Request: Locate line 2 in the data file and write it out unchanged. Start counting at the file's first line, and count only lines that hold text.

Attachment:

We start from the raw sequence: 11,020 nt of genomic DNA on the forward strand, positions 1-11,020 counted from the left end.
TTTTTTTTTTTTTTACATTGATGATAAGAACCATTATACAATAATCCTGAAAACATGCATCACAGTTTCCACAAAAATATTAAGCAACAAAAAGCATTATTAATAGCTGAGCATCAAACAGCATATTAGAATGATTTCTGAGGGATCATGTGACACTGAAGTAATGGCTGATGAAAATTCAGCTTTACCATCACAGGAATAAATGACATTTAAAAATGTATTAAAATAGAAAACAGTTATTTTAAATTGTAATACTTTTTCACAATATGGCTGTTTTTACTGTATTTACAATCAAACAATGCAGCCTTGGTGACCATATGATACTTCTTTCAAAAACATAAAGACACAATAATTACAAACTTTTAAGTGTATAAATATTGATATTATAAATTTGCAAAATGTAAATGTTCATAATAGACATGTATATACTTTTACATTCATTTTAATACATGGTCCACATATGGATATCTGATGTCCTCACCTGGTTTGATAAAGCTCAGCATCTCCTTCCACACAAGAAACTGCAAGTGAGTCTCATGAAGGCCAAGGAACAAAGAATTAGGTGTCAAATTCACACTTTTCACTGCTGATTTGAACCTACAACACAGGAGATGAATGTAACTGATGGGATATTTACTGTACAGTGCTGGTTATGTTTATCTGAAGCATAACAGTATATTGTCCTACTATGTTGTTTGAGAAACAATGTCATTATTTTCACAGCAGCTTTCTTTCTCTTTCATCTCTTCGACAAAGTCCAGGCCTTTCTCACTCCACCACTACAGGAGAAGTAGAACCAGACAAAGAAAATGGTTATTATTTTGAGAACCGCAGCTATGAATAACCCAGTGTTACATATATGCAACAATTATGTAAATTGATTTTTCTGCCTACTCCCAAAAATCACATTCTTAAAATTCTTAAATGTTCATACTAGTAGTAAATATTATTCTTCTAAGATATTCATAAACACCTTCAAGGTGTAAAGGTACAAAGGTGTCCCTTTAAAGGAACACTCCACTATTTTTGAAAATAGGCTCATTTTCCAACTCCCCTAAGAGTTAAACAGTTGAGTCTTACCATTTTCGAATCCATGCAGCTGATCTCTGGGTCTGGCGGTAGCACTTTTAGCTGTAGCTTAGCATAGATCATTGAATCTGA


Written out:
TTTTTTTTTTTTTTACATTGATGATAAGAACCATTATACAATAATCCTGAAAACATGCATCACAGTTTCCACAAAAATATTAAGCAACAAAAAGCATTATTAATAGCTGAGCATCAAACAGCATATTAGAATGATTTCTGAGGGATCATGTGACACTGAAGTAATGGCTGATGAAAATTCAGCTTTACCATCACAGGAATAAATGACATTTAAAAATGTATTAAAATAGAAAACAGTTATTTTAAATTGTAATACTTTTTCACAATATGGCTGTTTTTACTGTATTTACAATCAAACAATGCAGCCTTGGTGACCATATGATACTTCTTTCAAAAACATAAAGACACAATAATTACAAACTTTTAAGTGTATAAATATTGATATTATAAATTTGCAAAATGTAAATGTTCATAATAGACATGTATATACTTTTACATTCATTTTAATACATGGTCCACATATGGATATCTGATGTCCTCACCTGGTTTGATAAAGCTCAGCATCTCCTTCCACACAAGAAACTGCAAGTGAGTCTCATGAAGGCCAAGGAACAAAGAATTAGGTGTCAAATTCACACTTTTCACTGCTGATTTGAACCTACAACACAGGAGATGAATGTAACTGATGGGATATTTACTGTACAGTGCTGGTTATGTTTATCTGAAGCATAACAGTATATTGTCCTACTATGTTGTTTGAGAAACAATGTCATTATTTTCACAGCAGCTTTCTTTCTCTTTCATCTCTTCGACAAAGTCCAGGCCTTTCTCACTCCACCACTACAGGAGAAGTAGAACCAGACAAAGAAAATGGTTATTATTTTGAGAACCGCAGCTATGAATAACCCAGTGTTACATATATGCAACAATTATGTAAATTGATTTTTCTGCCTACTCCCAAAAATCACATTCTTAAAATTCTTAAATGTTCATACTAGTAGTAAATATTATTCTTCTAAGATATTCATAAACACCTTCAAGGTGTAAAGGTACAAAGGTGTCCCTTTAAAGGAACACTCCACTATTTTTGAAAATAGGCTCATTTTCCAACTCCCCTAAGAGTTAAACAGTTGAGTCTTACCATTTTCGAATCCATGCAGCTGATCTCTGGGTCTGGCGGTAGCACTTTTAGCTGTAGCTTAGCATAGATCATTGAATCTGA